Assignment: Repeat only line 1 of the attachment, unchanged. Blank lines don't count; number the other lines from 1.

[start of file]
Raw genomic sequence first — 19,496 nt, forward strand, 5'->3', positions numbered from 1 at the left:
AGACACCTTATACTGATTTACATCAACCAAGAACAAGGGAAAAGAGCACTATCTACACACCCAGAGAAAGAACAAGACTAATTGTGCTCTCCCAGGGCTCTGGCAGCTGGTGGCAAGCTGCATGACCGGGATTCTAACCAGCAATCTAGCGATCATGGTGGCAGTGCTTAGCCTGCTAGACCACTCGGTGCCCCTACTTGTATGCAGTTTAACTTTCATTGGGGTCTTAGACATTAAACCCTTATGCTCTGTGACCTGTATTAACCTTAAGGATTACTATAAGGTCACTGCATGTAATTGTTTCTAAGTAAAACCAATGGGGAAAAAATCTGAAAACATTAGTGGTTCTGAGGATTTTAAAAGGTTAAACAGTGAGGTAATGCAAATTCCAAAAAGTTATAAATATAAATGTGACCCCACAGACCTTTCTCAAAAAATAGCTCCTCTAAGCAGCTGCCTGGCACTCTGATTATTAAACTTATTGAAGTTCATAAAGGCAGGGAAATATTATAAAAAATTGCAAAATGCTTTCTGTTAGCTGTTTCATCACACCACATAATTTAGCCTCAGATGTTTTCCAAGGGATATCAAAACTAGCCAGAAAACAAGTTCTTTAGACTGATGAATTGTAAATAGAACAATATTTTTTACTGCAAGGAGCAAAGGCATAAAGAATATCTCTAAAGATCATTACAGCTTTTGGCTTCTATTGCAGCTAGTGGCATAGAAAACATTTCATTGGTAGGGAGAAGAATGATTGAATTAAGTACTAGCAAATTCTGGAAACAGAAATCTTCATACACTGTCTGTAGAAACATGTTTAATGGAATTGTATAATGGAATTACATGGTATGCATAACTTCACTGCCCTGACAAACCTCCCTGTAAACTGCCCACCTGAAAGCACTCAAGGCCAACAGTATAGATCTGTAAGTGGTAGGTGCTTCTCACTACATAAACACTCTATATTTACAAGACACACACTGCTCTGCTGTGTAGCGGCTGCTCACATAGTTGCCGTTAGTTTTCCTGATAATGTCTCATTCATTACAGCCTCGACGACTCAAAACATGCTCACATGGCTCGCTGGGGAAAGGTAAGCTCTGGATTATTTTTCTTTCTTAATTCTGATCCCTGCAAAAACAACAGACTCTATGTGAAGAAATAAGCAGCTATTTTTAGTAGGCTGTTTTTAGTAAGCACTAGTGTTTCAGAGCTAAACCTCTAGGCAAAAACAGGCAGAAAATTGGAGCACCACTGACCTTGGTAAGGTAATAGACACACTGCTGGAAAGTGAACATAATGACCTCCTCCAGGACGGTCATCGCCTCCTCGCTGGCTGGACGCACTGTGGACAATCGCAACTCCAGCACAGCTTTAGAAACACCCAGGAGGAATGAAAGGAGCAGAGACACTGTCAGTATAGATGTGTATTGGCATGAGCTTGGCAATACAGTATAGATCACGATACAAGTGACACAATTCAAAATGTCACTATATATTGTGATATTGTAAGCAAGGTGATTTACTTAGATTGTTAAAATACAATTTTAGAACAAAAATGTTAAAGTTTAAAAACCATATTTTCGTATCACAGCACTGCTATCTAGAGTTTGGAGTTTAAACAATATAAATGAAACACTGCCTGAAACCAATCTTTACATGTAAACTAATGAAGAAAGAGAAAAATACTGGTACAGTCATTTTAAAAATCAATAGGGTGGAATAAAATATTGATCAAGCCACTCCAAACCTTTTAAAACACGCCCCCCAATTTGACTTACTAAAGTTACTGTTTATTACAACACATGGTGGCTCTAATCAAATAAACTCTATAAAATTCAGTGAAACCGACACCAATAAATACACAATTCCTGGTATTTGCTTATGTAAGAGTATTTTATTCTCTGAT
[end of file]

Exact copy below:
Raw genomic sequence first — 19,496 nt, forward strand, 5'->3', positions numbered from 1 at the left: